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In Video, Nonbinary Student Describes Fight in Oklahoma School Bathroom

In Video, Nonbinary Student Describes Fight in Oklahoma School Bathroom

An altercation at an Oklahoma public school involving a 16-year-old nonbinary student who died the next day began after the student “poured water” on girls who had been making fun of the teenager, according to a body camera video interview released by the Owasso Police Department late Friday.

The video of the 16-year-old student, Nex Benedict, talking to an Owasso officer provided the fullest account yet of what took place inside the girls’ bathroom on Feb. 7. The altercation drew national scrutiny after gay and transgender rights groups focused attention on Nex’s death as an example of the dangers faced by gender-nonconforming students.

The interview, which lasted about 20 minutes and took place at a local hospital, provided new details of the confrontation at the West Campus of Owasso High School. Nex, who used they and them pronouns with peers, described how they “blacked out” while being beaten on the floor of the bathroom by three girls who had previously mocked Nex and their friends “because of the way that we dress.”

“We were laughing. And they had said something like, ‘Why do they laugh like that?’ They were talking about us in front of us. And so I went up there and I poured water on them” from a plastic water bottle, Nex told the officer. “And then all three of them came at me,” Nex said.

The department also released surveillance video from inside the school showing students, including Nex, entering the bathroom and, separately, Nex walking through the halls with a staff member after the confrontation.

And the department provided audio of the 911 calls made by Sue Benedict, Nex’s grandmother and guardian, on the day of the altercation and then on Feb. 8 as she urgently sought an ambulance for Nex.

Ms. Benedict told the dispatcher around 1 p.m. that Nex kept saying they had a headache and Ms. Benedict was unsure if it was from Nex’s head injury. Nex hit their head on the bathroom floor, Ms. Benedict said, describing the altercation the previous day.

Ms. Benedict told the dispatcher that Nex took medication at night for anxiety and “mood swings” but that Nex had not taken any that day. Asked whether Nex took illicit drugs, Ms. Benedict said no, though Nex “has vaped.”

The videos, while providing more information, did not answer the question of how Nex died. The police department has said that the death is still under investigation but that preliminary results of an autopsy found Nex “did not die as a result of trauma.” The state medical examiner’s office said its report on the autopsy and toxicology results would be made public when it was ready.

The death of a nonbinary student following an altercation at school prompted renewed scrutiny of Oklahoma’s restrictive policies for L.G.B.T.Q. students — including new laws regarding bathroom usage and barring gender-transition care for minors. The state superintendent of schools, Ryan Walters, who has been criticized for his anti-transgender rhetoric, said the death was a tragedy but did not alter his views, including on bathroom usage or discussions of gender.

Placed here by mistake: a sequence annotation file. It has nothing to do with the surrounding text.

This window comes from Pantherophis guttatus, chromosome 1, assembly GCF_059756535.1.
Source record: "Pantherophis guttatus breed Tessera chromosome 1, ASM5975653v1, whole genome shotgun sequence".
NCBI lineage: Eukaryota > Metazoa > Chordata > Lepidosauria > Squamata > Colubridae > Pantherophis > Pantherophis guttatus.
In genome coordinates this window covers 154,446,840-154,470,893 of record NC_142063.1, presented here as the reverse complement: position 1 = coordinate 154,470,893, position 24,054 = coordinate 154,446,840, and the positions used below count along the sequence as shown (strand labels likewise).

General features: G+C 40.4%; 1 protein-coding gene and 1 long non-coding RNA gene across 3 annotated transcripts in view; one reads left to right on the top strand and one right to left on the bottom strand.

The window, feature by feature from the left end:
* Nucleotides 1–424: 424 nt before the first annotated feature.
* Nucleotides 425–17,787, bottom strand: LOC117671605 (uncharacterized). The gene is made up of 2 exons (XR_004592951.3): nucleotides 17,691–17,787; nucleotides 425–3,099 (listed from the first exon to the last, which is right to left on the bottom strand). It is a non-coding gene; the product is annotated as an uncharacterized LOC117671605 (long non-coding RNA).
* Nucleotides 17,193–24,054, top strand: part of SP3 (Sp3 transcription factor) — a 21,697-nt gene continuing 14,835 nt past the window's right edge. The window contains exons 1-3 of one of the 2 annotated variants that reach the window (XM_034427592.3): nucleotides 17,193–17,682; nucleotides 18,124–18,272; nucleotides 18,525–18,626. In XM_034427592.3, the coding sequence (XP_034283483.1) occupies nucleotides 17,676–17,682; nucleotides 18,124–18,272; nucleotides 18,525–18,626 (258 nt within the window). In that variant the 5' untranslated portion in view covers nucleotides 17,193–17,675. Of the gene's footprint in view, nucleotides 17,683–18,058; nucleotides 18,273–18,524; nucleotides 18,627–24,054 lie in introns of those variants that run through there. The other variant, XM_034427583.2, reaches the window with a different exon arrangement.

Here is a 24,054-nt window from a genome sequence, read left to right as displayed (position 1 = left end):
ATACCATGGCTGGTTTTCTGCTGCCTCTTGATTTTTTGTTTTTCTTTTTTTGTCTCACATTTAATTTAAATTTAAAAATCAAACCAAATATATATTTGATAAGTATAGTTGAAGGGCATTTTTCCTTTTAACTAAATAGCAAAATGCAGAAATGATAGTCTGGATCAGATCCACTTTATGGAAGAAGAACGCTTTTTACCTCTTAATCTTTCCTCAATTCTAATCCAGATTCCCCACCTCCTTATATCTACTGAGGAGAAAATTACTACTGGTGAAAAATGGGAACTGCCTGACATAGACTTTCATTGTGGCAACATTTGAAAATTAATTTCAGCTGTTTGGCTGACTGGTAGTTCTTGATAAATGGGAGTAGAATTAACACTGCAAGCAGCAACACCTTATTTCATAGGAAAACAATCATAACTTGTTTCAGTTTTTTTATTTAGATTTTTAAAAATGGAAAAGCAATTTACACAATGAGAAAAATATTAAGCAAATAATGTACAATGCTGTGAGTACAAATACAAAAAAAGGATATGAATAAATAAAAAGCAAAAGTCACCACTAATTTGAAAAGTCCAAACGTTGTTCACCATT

Rights groups and transgender students have said the political rhetoric by Oklahoma leaders in the Republican-dominated state has been viewed by some students as permission to harass and bully their classmates.

In their interview with the officer, Nex spoke from a bed at Bailey Medical Center in Owasso, with Ms. Benedict sitting nearby.

Ms. Benedict told the officer that the girls would not leave Nex alone. “They’re making comments, they’re throwing stuff, they’re calling us names,” Ms. Benedict said, recounting what Nex had told her.

The officer then asked Nex to describe what happened. Nex said that while they had told their family about the earlier bullying, they had not reported it to school officials. “I didn’t really see the point in it,” Nex said.

Nex said that other students had focused on Nex and their friends because of their way of dressing. The topic of Nex’s gender identity or that of their friends did not come up in the interview. Ms. Benedict referred to Nex using their birth name and pronouns during the police interview and in calls with 911.

Just before the altercation, Nex had been talking with friends inside the bathroom, while the girls were talking with their own friends nearby, Nex said.

During the altercation, “they grabbed onto my hair. I grabbed onto them. I threw one of them into a paper towel dispenser, then they got my legs out from under me and got me on the ground,” Nex said. “My friends tried to jump in and help, but I’m not sure, I blacked out.”

The officer suggested to Nex and Ms. Benedict that criminal charges might not be wise to pursue because Nex was “the one who started it by throwing an object or an item onto another individual.”

That fact “does not give them the right to put their hands on you,” the officer said. “It’s just, I hate to see you both, criminally wise, get hung up on something so minuscule. But I am here to do that if that’s what you like.” Ms. Benedict and Nex ultimately agreed not to pursue charges at that time.

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